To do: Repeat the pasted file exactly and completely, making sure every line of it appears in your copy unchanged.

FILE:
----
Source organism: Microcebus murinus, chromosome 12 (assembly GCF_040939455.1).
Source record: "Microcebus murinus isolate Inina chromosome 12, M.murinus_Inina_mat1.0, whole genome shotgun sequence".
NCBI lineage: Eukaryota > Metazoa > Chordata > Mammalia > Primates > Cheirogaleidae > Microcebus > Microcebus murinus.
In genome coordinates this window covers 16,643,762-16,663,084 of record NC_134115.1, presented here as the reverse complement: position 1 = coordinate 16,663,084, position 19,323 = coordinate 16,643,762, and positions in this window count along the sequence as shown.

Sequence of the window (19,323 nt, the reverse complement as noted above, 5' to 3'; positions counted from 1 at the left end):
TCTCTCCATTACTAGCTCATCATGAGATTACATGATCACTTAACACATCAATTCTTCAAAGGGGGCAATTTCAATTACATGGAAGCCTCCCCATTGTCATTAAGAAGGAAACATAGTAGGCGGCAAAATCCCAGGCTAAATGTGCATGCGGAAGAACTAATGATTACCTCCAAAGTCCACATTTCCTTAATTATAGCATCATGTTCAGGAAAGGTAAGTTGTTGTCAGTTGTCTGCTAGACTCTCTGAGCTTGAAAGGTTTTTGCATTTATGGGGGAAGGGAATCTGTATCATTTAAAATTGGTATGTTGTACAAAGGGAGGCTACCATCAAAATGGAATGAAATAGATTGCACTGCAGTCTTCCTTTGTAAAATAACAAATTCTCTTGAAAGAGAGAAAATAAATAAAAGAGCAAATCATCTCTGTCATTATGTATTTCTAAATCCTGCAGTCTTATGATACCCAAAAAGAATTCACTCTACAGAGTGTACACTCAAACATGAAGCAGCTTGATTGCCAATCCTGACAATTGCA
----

Source organism: Microcebus murinus, chromosome 12 (assembly GCF_040939455.1).
Source record: "Microcebus murinus isolate Inina chromosome 12, M.murinus_Inina_mat1.0, whole genome shotgun sequence".
NCBI lineage: Eukaryota > Metazoa > Chordata > Mammalia > Primates > Cheirogaleidae > Microcebus > Microcebus murinus.
In genome coordinates this window covers 16,643,762-16,663,084 of record NC_134115.1, presented here as the reverse complement: position 1 = coordinate 16,663,084, position 19,323 = coordinate 16,643,762, and positions in this window count along the sequence as shown.

Sequence of the window (19,323 nt, the reverse complement as noted above, 5' to 3'; positions counted from 1 at the left end):
TCTCTCCATTACTAGCTCATCATGAGATTACATGATCACTTAACACATCAATTCTTCAAAGGGGGCAATTTCAATTACATGGAAGCCTCCCCATTGTCATTAAGAAGGAAACATAGTAGGCGGCAAAATCCCAGGCTAAATGTGCATGCGGAAGAACTAATGATTACCTCCAAAGTCCACATTTCCTTAATTATAGCATCATGTTCAGGAAAGGTAAGTTGTTGTCAGTTGTCTGCTAGACTCTCTGAGCTTGAAAGGTTTTTGCATTTATGGGGGAAGGGAATCTGTATCATTTAAAATTGGTATGTTGTACAAAGGGAGGCTACCATCAAAATGGAATGAAATAGATTGCACTGCAGTCTTCCTTTGTAAAATAACAAATTCTCTTGAAAGAGAGAAAATAAATAAAAGAGCAAATCATCTCTGTCATTATGTATTTCTAAATCCTGCAGTCTTATGATACCCAAAAAGAATTCACTCTACAGAGTGTACACTCAAACATGAAGCAGCTTGATTGCCAATCCTGACAATTGCA